dc.description.abstractBackground: Findings of previous metagenomic studies on the association between the nature of the oral microbiome and oral squamous cell carcinoma (OSCC) remain indecisive due to inherent methodological limitations and variations. Furthermore, except one recently published study, investigations on the complete oral microbiome (mycobiome, bacteriome, and some putative oncogenic viruses, in the present study HPV, EBV and HHV8) in oral cancer, assessed in a single study have not been reported. Objective: To ascertain the microbiome profile of oral squamous cell carcinoma (OSCC) tissues in a group of Sri Lankan male patients. Methods: An unmatched case-control study was performed, comprised of 134 cases of clinically diagnosed OSCC, subsequently subjected to histopathological confirmation and 134 clinically diagnosed controls with benign oral mucosal lesions namely; Fibro-epithelial polyps FEPs, lipomas, keratosis without dysplasia and mucoceles. From this main sample, a sub-sample consisting of 29 Oral Squamous Cell Carcinoma (OSCC) cases, similar in clinical presentation and in the associated risk factors to the overwhelming majority of OSCC cases in Sri Lanka, and 25 FEP controls were selected. All subjects were > 40 years old, and were not on antibiotics in the 2 months prior to of data collection. The affected sites were buccal mucosa or tongue. Incisional biopsies of cases and excisional biopsies of controls were collected, transported, stored and dispatched as frozen tissues at -800C. DNA was extracted from frozen specimens using Gentra Puregene Tissue kit (Qiagen, Germany), solid tissue protocol according to the manufacturer’s instructions. Few modifications were made to this protocol to ensure complete lysis of Gram positive cell walls of bacteria to obtain maximum yield of microbial DNA. The DNA extracts were stored at -800C. Subsequently, extracted DNA samples were subjected to sequencing by Illumina’s 2x300 bp chemistry at ACE (Australian Centre for Ecogenomics). High quality non-chimeric merged reads were classified to the species level using a prioritized BLASTN-algorithm for bacteriome and BLASTN-algorithm with UNITE’s named species sequences as reference for mycobiome. Downstream compositional analysis was performed using QIIME. Differentially abundant taxa were identified by linear discriminant analysis Effect Size (LEfSe) and G-test for bacteriome and mycobiome. PICRUSt (pylogenetic investigation of communities by reconstruction of unobserved states) was utilized for prediction of functional genes of bacteriome. Differences in compositional bacterial profile, functional bacteriome profile and compositional fungal profile in OSCC tissues and FEP tissues were compared by Mann-Whitney test of statistical significance. Statistical significance was set at p <0.05. The analysis was conducted based on KEGG orthologs (KO) and pathways. Variations in genes and pathways between the cases and controls were investigated using LEfSe. Nested PCR was performed to detect HPV and real time PCR was performed to detect EBV and HHV 8 in these OSCC cases and FEP controls. A pre-tested interviewer administered questionnaire was used for data collection which predominantly comprised of socio-demographic information, tooth cleaning habits, information on established risk factors: areca nut/betel chewing, tobacco smoking and chewing, and alcohol consumption, daily fruit and vegetable consumption. Clinical data were extracted from clinical records and biopsy reports. The clinical oral examinations of these cases and controls were conducted by a Specialist in Dental Public Health comprising recording decayed teeth, missing teeth, filled teeth and mobile teeth. Oral hygiene status was assessed with the simplified oral hygiene index (OHI-S) of Green & Vermillion 1964 and periodontal disease status was assessed by probing pocket depth (PD) and clinical attachment loss (CAL) at 4 sites per anterior teeth and 6 sites per posterior teeth.Periodontal disease status was classified according to Case Definitions for Periodontitis developed by Centre for Disease Control (CDC) Periodontal Disease Surveillance Work Group (Page & Eke, 2007). These data were entered and analysed using SPSS-21 Statistical Package. Percentage distributions were presented as descriptive statistics and Chi-Square Test of Statistical Significance was used as inferential statistics to compare groups with regard to differences in socio-demographic attributes, risk habit profiles, tooth cleaning practices, oral hygiene status and periodontal disease status. Furthermore, t-test and Fisher’s exact test to compare groups (cell counts <5) were used to compare means with regard to duration of risk habits, missing teeth, mobile teeth, decayed and filled teeth among cases and controls. Results: 1074 bacterial species representing 274 genera and 21 phyla were recognized with Streptococcus and Rothia comprising of the approximately 28% and 18% of average bacteriome respectively.The species richness and diversity were significantly decreased in OSCC. Capnocytophaga, Pseudomonas and Atopobium were the marker genera associated with OSCC cases with significantly different relative abundance compared to FEP controls. Conversely, Streptococcus and Rothia were significantly abundant keystone genera in controls.Citrobacter koseri, Fusobacterium nucleatum subsp.polymorphum, Streptococcus dysgalactiae and Pseudomonas aeruginosa were dominated in OSCC bacteriome profile. In contrast, Rothia mucilaginosa, Streptococcus mitis, Gemella haemolysans andStreptococcus sp. oral taxon 070 were the predominant members of the FEP bacteriome. It was possible to predict important metabolic pathways of bacterial communities by PICRUSt bioinformatics resource extant computer algorithms. These metabolic pathways included biosynthesis of lipopolysaccharides (LPS), energy metabolism, replication recombination, carbon fixation and nitrotoluene degradation which were significantly higher in OSCC tissues compared to FEP tissues (p <0.05). Moreover, membrane and intracellular structural molecules, chromosomes, peptides and repair proteins were predicted to be significantly higher in OSCC tissues compared to FEP tissues (p < 0.05) Thus, inflammatory and bacterial carcinogenic metabolite production such as nitrotoluene by nitroreductase enzyme activity was predicted to be significantly higher (p < 0.05) in the bacteriome of OSCC tissues compared with FEP tissues. In contrast, bacteria performing, glycolysis / glucogenesis, base excision repair, protein kinases, C5 branched dibasic acid metabolism and metabolism of xenobiotic molecules by cytochrome P450 were significantly higher in the bacteriome of FEP tissues compared with OSCC tissues (p <0.05) according to the same prediction algorithms. 364 fungal species representing 160 genera and 2 phyla (Ascomycota and Basidiomycota) were identified, with Candida and Malassezia making up 48% and 11% of the average mycobiome, respectively. However, only 5 species and 4 genera were detected in ≥50% of the samples. The species richness and diversity were significantly lower in OSCC. At the genus level, Candida, Hannaella and Gibberella were overrepresented in OSCC while Alternaria and Trametes were more abundant in FEP. Species-wise, C. albicans, C. etchellsii and Hannaella luteola-like species were enriched in OSCC while Malassezia restricta, Aspergillus tamarii, Alternaria alternate, Cladosporium halotolerans, and Hanseniaspora uvarum-like species were the most significantly abundant in FEP. HPV was detected in 4/54 (7.4 %) of overall samples and only 1/29 (3.5%) of OSCC cases. HPV was present in 3/25 (12.0%) of FEP controls. HPV 12, HPV 42, HPV 32, HPV 31 type and HPV α9 were detected in 4 subjects. One FEP control subject was infected with multiple HPV types. Of the types identified from this FEP tissue, HPV α9 and HPV 31, considered as high risk family and type respectively. EBV was detected in 21/27( 77.8%) of OSCC cases and in 13/26 (50%) of FEP controls. Thus, prevalence of EBV was significantly higher (p < 0.05) in OSCC cases when compared with FEP controls. HHV 8 was not detected in any sample. According to socio-demographic profile 51.7% OSCC cases were employed as farmers and another 41.4% as skilled/unskilled labourers in significantly higher proportions than FEP controls (p <0.05). Moreover, 20.7% and 69.0% OSCC cases had poor and fair oral hygiene status respectively compared to 12.0% and 36.0% FEP controls. Furthermore, the overwhelming majority (96.0%) of controls used tooth paste and tooth brush for tooth cleaning while the majority of OSCC cases reported less optimal methods of tooth cleaning such as use of finger and charcoal/tooth powder and use of charcoal with the tooth brush. Furthermore, 34.5% and 51.7% of OSCC cases had severe and moderate periodontal status while 8.0% and 24.0% FEP controls belonged to those two categories respectively. All aforementioned differences among OSCC cases and FEP controls were statistically significant (p <0.05). In addition, significantly higher frequency of practicing betel chewing, alcohol consumption and significantly lower daily consumption of fruits and vegetables (< 5 portions) were reported by OSCC cases compared to FEP controls (p <0.05). Conclusions: A dysbiotic, inflammatory and carcinogenic metabolite-producing bacteriome dominated by Citrobacter koseri, Fusobacterium nucleatum subsp.polymorphumPseudomonas aeruginosa as well as a dysbiotic mycobiome dominated by Candida albicans, was found at the advancing front of OSCC compared with FEP tissues. A plethora of factors related to tumour microenvironment such as nutrient availability, pH of the environment, competition among species for binding sites, inter-species antagonism or cooperation and the differences in receptors present on OSCC tissues could have resulted in this specific OSCC associated bacteriome.Moreover, life-style related risk habits such as betel chewing and periodontal disease status of the cases could have influenced oral bacterial colonization in OSCC tissues. Against this backdrop, it is reasonable to speculate that the tumour micro- environment influences the community structure and function of the microbiome associated with OSCC as evident from the present study. However, present findings do not exclude the possibility of bacteriome contributing to carcinogenesis. Overall, fungi of the genera Candida, Hannaella and Gibberella were significantly more abundant amongst OSCC samples compared with FEP controls (p<0.05). Among viruses, a higher prevalence of EBV was found in OSCC cases compared with controls and this difference was statistically significant (p<0.05). As poor oral hygiene status, sub optimal tooth cleaning habits, burden of periodontal disease, frequency of betel chewing and alcohol consumption were significantly higher (p<0.05) among OSCC cases compared with FEP controls is reasonable to argue such differences could have had influenced aforementioned findings in two distinct microbiome profiles of OSCC cases and FEP controls. Thus, functional metagenomic studies with cohort study design (including adequate sample size, controlling for confounding effects of established risk factors) is warranted to determine possible signature bacteria and fungi which correlate with OSCC as well as to explore their exact role in oral carcinogenesis.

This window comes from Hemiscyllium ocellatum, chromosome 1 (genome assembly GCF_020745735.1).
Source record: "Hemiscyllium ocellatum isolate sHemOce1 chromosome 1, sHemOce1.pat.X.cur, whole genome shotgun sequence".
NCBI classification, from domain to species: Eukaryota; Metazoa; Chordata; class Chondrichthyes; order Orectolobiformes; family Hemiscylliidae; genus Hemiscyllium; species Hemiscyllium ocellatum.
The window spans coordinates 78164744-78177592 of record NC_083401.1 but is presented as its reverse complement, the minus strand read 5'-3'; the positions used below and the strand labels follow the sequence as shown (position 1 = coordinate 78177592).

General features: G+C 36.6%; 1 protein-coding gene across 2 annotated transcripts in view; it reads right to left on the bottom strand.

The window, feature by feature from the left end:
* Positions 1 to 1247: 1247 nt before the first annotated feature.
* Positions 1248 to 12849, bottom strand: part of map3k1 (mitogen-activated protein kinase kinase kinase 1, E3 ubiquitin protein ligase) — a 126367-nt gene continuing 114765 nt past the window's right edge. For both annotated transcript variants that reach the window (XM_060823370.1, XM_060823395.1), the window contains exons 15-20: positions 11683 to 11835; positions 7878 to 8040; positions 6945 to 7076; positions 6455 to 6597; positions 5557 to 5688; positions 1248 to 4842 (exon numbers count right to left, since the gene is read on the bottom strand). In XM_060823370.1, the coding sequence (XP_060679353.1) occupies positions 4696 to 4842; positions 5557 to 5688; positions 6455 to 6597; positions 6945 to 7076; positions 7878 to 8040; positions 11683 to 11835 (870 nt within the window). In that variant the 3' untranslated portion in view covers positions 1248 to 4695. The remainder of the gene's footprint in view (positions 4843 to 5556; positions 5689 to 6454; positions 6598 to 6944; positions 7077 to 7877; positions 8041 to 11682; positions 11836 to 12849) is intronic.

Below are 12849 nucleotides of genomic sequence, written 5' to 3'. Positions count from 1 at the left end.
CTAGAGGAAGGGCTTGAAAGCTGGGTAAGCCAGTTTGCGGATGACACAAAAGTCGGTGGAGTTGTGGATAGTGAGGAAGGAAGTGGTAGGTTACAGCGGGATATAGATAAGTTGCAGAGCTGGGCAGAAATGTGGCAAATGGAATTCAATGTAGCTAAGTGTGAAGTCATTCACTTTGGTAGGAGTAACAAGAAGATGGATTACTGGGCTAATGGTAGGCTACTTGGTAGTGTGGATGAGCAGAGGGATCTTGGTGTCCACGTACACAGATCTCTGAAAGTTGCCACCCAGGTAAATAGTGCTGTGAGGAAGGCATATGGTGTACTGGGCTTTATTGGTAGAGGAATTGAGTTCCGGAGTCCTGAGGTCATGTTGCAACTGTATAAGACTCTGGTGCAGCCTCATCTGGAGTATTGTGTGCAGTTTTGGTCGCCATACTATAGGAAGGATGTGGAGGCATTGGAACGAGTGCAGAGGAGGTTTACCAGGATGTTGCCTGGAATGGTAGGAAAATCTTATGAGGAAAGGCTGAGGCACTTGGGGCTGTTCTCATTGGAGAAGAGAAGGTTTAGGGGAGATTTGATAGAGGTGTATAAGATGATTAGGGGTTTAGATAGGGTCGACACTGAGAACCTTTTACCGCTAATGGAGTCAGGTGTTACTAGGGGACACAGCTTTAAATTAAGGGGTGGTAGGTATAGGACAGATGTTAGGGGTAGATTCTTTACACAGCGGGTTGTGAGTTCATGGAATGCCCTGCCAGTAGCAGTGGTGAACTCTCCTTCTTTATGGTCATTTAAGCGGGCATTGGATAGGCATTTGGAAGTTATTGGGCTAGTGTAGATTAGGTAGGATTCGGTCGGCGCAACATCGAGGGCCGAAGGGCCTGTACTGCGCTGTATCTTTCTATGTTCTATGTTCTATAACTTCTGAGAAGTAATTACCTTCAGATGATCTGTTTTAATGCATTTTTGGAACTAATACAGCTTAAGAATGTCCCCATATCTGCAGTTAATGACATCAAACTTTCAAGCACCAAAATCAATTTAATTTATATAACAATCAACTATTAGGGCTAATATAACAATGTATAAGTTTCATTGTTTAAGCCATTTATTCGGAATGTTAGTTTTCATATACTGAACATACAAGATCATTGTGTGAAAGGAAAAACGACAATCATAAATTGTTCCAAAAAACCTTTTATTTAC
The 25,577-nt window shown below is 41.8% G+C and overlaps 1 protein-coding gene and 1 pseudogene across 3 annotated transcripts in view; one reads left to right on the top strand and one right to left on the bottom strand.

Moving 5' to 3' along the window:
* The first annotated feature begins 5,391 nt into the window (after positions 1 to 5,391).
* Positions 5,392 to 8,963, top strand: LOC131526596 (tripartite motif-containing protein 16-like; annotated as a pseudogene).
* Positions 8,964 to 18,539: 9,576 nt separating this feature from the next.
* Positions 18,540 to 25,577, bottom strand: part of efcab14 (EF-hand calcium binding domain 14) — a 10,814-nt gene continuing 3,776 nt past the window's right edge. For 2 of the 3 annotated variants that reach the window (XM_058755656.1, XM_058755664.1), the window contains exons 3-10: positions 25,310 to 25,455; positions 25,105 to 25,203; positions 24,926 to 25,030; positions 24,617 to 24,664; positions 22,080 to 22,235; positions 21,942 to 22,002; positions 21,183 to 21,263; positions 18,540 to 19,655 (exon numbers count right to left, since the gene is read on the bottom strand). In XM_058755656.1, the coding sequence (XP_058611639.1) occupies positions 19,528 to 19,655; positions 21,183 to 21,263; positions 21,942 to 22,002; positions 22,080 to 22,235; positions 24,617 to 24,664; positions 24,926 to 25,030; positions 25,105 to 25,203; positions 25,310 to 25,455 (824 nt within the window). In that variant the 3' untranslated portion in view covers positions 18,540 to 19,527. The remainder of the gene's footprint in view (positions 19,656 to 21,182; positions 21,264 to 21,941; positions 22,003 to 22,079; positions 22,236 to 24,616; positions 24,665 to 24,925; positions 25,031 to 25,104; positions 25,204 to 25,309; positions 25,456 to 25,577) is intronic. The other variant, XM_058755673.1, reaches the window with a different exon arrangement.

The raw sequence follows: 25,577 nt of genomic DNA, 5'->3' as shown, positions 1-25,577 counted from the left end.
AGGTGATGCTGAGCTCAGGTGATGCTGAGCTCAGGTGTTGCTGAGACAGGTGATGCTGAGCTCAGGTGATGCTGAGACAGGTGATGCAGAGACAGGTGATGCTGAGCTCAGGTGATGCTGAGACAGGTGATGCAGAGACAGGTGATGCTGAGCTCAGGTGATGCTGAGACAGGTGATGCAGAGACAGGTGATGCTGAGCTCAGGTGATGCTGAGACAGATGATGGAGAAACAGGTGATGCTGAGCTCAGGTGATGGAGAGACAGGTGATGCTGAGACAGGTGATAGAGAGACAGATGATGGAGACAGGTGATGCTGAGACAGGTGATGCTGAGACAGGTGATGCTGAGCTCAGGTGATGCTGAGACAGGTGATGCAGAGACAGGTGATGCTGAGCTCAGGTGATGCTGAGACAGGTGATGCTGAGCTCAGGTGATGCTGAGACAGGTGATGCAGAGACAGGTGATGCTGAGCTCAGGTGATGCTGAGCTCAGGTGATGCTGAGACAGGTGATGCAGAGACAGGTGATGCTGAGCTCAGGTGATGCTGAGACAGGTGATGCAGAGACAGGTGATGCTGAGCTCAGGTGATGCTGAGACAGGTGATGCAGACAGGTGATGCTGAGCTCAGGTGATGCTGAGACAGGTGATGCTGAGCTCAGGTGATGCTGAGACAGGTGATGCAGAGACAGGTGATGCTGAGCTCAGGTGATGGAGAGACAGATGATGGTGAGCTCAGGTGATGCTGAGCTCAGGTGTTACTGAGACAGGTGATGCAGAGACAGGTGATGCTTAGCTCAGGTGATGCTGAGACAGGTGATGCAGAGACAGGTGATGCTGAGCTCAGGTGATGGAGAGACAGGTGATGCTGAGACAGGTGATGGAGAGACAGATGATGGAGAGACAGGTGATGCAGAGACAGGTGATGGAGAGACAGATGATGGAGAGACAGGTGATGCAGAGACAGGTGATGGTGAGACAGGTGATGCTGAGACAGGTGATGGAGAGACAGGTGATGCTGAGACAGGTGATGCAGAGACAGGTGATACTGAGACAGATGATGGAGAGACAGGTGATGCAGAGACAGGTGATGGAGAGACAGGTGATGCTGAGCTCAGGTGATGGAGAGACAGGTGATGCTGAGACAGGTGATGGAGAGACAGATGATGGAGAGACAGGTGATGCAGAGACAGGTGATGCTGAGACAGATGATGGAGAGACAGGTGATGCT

dc.languageEnglish
dc.language.isoen
dc.publisherGriffith University
dc.publisher.placeBrisbane
dc.subject.keywordsMicrobiome
dc.subject.keywordsOral squamous
dc.subject.keywordsCell carcinoma tissues
dc.subject.keywordsSri Lankan male patients
dc.titleThe microbiome profile of oral squamous cell carcinoma tissues in a group of Sri Lankan male patients
dc.typeGriffith thesis
gro.facultyGriffith Health
gro.rights.copyrightThe author owns the copyright in this thesis, unless stated otherwise.
gro.hasfulltextFull Text
dc.contributor.otheradvisorUlett, Glen
gro.thesis.degreelevelThesis (PhD Doctorate)
gro.thesis.degreeprogramDoctor of Philosophy (PhD)
gro.departmentSchool of Dentistry&Oral Hlth
gro.griffith.authorPerera, Manosha L.